One way to symmetrically encrypt a message is to generate a sequence of bits of the same length as the message, and perform a bitwise exclusive-or between the message and the sequence. Then the recipent performs the same operation, and recovers the original message. (This is one way to construct a *stream cipher*.)

Clearly, the security level provided by such an encryption scheme depends entirely on the way in which the sequence was generated. If it is truly random, then we obtain a so-called *one time-pad*, which, as long as it is used only once, guarantees perfect secrecy. At the other extreme, if the sequence consists of only 0-bits, then the encryption process does nothing at all and an adversary can directly read the message.

So why do we not just use one-time pads and call it a day? This is because one-time pads are not practical: they require us to first generate a bunch of truly random data of the same size as the message, and then transmit it between the sender and the recipient. This transmission must be secure, since we don’t want an adversary to obtain the key, but then if we can transmit the key securely, we might as well transmit the message we want to send in the first place, since they have the same size.

So we must find some kind of compromise: we generate a small amount of truly random data (called the *seed*), and then starting from the seed we generate a *pseudo-random sequence*. A pseudo-random sequence is deterministic, but in such a way that it is still difficult for an attacker to predict its behavior. A common construction is to iterate a function $f : E \to E$, where $E$ is some finite set with $n$ elements. Then we choose an element $x_0 \in E$ truly randomly, and the sequence is $x_0$, $x_1 = f(x_0)$, $x_2 = f(x_1)$, etc. Of course since our set is finite, after a while we will obtain a value $x_j = x_i$ for some $i < j$, and the sequence will repeat the cycle $x_i, x_{i+1}, \dots, x_{j-1}$. Thus our sequence will be periodic, and surely it is desirable to have as long a period as possible (ideally, equal to $n$).
How should we choose our function $f$ to achieve this? One is tempted to make up a function which does seemingly random things. Von Neumann proposed using $E = \{0,\dots,10^m\}$ for some $m$ and $f$ defined as follows: to compute $f(x)$, first square $x$, and then take the $m$ middle digits of $x^2$ as the result. Unfortunately, as Von Neumann realized when he tried to implement it, this doesn't really work too well. If we implement it in Sage like this:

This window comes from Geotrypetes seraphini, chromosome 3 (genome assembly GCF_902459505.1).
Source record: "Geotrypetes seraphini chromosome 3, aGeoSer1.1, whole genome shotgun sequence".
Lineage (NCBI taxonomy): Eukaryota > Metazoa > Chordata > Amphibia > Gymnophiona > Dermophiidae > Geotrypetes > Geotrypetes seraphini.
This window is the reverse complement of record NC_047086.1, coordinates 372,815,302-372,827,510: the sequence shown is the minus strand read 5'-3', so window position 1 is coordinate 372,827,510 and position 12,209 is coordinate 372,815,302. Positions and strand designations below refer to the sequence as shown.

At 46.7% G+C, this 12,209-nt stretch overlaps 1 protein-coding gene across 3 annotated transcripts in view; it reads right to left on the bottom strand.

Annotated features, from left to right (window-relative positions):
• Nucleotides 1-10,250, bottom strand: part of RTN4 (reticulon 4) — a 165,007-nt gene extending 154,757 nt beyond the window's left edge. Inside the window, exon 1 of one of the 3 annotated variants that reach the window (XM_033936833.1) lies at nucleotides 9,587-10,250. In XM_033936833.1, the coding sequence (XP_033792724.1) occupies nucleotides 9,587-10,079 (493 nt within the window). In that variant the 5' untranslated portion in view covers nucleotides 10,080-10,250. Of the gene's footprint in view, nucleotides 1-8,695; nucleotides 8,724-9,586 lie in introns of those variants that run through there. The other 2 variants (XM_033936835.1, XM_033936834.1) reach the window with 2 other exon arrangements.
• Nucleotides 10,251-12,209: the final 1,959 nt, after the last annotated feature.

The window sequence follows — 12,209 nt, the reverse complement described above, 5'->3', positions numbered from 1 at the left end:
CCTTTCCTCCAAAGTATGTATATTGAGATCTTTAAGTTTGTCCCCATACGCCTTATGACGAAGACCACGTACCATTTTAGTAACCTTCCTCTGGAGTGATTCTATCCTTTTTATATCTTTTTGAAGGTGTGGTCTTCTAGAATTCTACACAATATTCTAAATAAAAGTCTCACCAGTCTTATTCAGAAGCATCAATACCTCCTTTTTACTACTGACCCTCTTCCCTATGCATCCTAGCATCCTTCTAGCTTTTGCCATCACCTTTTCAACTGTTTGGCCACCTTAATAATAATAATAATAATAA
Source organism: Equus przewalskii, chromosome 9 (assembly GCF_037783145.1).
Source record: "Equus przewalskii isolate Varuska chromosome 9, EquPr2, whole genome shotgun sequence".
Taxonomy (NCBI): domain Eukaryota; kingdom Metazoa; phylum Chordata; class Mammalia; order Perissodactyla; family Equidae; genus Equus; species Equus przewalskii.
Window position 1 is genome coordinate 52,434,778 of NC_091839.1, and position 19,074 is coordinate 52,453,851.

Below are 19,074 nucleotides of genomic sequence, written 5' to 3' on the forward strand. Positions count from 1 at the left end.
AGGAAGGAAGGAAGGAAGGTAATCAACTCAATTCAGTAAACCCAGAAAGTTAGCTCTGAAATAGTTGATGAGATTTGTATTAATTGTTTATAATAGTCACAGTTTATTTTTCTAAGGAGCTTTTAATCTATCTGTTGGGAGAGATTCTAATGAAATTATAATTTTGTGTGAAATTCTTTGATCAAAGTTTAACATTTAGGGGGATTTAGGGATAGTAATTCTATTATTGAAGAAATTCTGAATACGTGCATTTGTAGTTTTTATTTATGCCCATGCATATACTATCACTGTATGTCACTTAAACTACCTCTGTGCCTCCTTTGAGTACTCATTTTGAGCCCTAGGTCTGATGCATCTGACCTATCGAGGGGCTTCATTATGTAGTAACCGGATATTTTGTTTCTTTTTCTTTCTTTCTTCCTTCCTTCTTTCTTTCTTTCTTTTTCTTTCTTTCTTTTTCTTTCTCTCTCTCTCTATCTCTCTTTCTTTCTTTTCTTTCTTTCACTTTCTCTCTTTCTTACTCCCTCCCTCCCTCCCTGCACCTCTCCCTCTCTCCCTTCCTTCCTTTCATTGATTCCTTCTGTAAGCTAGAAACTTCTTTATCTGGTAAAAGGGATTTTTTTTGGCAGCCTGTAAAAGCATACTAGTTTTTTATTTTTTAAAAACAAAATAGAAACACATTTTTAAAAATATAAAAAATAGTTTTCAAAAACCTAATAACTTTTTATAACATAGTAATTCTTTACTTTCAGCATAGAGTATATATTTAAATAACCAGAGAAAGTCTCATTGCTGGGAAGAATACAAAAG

def f(x, m): x2 = str(x^2) while len(x2) < 2*m: x2 = "0" + x2 start = (m/2)+1 res = x2[start:start+m] return int(res) def vonneumann(x0, m, n): x = x0 for i in range(n): print(x) x = f(x, m)

we see that if the value of $x_0$ is chosen at random, the generator will very often have a short period. Somewhat paradoxically, a pseudo-random generator chosen at random will be bad. In order to ensure good pseudo-randomness, we must design our generator carefully. Enter the theory of finite fields.

## Construction

We construct a bit sequence $(a_i)$ (*i.e.*, a sequence with values in the finite field $\mathbf{F}_2$) as follows: the first $m$ bits $a_0, \dots, a_{m-1}$ are chosen truly randomly, not all zero, and after that each bit is computed from the $m$ preceeding bits with a relation of the form

\[ a_i = h_{m-1}a_{i-1} + h_{m-2}a_{i-2} + \dots + h_0a_{i-m}, \]

where the $h_i$ are coefficients in $\mathbf{F}_2$. Another way to look at this construction, in the framework of the previous paragraph, is to take $E = \mathbf{F}_2^m \setminus \{0\}$ and to consider the function $f:E \to E$ which gives

\[ f(a_{i-m}, \dots, a_{i-1}) = (a_{i-m+1},\dots,a_{i}). \]

So the function computes the next bit, appends it to the input, and discards the oldest bit. In terms of linear algebra, we have

\[ \begin{pmatrix}

a_{k} \\ a_{k+1} \\ \vdots \\ a_{k+m-1}

\end{pmatrix} = U \begin{pmatrix}

a_{k-1} \\ a_{k} \\ \vdots \\ a_{k+m-2}

\end{pmatrix} = U^k \begin{pmatrix}

a_0 \\ a_1 \\ \vdots \\ a_{m-1}

\end{pmatrix}, \]

where $U$ is the $m\times m$ matrix

\[ U = \begin{pmatrix}

0 & 1 & 0 & \cdots & 0 \\

0 & 0 & 1 & \cdots & 0 \\

\vdots & \vdots & \vdots & \ddots & \vdots \\

0 & 0 & 0 & \cdots & 1 \\

h_0 & h_1 & h_2 & \cdots & h_{m-1}

\end{pmatrix}. \]

Now, our set $E = \mathbf{F}_2^m\setminus \{0\}$ has cardinality $2^m-1$, and we know that this is the maximal possible period for our sequence, so our goal is to determine the coefficients $h_i$ of the recurrence relation so as to obtain a sequence of period $2^m-1$. We note that they do not depend on the initial values $(a_0, \dots, a_{m-1})$. Indeed, if our sequence has period $2^m-1$, every possible non-zero $m$-uple will occur, and so we can choose any one of them as our starting point without changing the overall behavior of the sequence.

## Obtaining a sequence of maximal period